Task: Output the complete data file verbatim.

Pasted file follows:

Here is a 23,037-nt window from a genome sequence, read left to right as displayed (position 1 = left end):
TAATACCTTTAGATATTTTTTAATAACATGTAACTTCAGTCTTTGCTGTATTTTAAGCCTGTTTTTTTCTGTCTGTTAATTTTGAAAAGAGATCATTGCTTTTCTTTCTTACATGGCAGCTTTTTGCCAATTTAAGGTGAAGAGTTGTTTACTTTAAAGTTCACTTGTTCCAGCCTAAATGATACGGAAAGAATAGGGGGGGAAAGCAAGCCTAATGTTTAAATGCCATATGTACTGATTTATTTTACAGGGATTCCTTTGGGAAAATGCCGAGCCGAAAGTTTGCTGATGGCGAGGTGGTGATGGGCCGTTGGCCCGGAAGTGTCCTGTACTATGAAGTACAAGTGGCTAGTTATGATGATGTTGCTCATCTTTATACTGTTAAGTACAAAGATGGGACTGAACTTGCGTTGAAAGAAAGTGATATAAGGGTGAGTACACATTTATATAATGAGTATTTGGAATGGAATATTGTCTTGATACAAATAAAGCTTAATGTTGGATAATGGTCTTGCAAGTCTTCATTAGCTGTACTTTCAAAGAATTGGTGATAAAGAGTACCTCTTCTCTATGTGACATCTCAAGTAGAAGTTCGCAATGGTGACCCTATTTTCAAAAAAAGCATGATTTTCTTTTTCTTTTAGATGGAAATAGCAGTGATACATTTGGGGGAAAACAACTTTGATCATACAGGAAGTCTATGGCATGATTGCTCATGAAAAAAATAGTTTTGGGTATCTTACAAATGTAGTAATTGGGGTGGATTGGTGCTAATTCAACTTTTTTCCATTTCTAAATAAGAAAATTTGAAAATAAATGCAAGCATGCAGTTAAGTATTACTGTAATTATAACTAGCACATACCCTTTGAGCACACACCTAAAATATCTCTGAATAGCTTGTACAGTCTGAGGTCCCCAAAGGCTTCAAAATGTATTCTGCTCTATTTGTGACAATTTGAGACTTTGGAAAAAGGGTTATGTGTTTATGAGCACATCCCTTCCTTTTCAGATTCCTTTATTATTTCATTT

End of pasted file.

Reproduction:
Here is a 23,037-nt window from a genome sequence, read left to right as displayed (position 1 = left end):
TAATACCTTTAGATATTTTTTAATAACATGTAACTTCAGTCTTTGCTGTATTTTAAGCCTGTTTTTTTCTGTCTGTTAATTTTGAAAAGAGATCATTGCTTTTCTTTCTTACATGGCAGCTTTTTGCCAATTTAAGGTGAAGAGTTGTTTACTTTAAAGTTCACTTGTTCCAGCCTAAATGATACGGAAAGAATAGGGGGGGAAAGCAAGCCTAATGTTTAAATGCCATATGTACTGATTTATTTTACAGGGATTCCTTTGGGAAAATGCCGAGCCGAAAGTTTGCTGATGGCGAGGTGGTGATGGGCCGTTGGCCCGGAAGTGTCCTGTACTATGAAGTACAAGTGGCTAGTTATGATGATGTTGCTCATCTTTATACTGTTAAGTACAAAGATGGGACTGAACTTGCGTTGAAAGAAAGTGATATAAGGGTGAGTACACATTTATATAATGAGTATTTGGAATGGAATATTGTCTTGATACAAATAAAGCTTAATGTTGGATAATGGTCTTGCAAGTCTTCATTAGCTGTACTTTCAAAGAATTGGTGATAAAGAGTACCTCTTCTCTATGTGACATCTCAAGTAGAAGTTCGCAATGGTGACCCTATTTTCAAAAAAAGCATGATTTTCTTTTTCTTTTAGATGGAAATAGCAGTGATACATTTGGGGGAAAACAACTTTGATCATACAGGAAGTCTATGGCATGATTGCTCATGAAAAAAATAGTTTTGGGTATCTTACAAATGTAGTAATTGGGGTGGATTGGTGCTAATTCAACTTTTTTCCATTTCTAAATAAGAAAATTTGAAAATAAATGCAAGCATGCAGTTAAGTATTACTGTAATTATAACTAGCACATACCCTTTGAGCACACACCTAAAATATCTCTGAATAGCTTGTACAGTCTGAGGTCCCCAAAGGCTTCAAAATGTATTCTGCTCTATTTGTGACAATTTGAGACTTTGGAAAAAGGGTTATGTGTTTATGAGCACATCCCTTCCTTTTCAGATTCCTTTATTATTTCATTT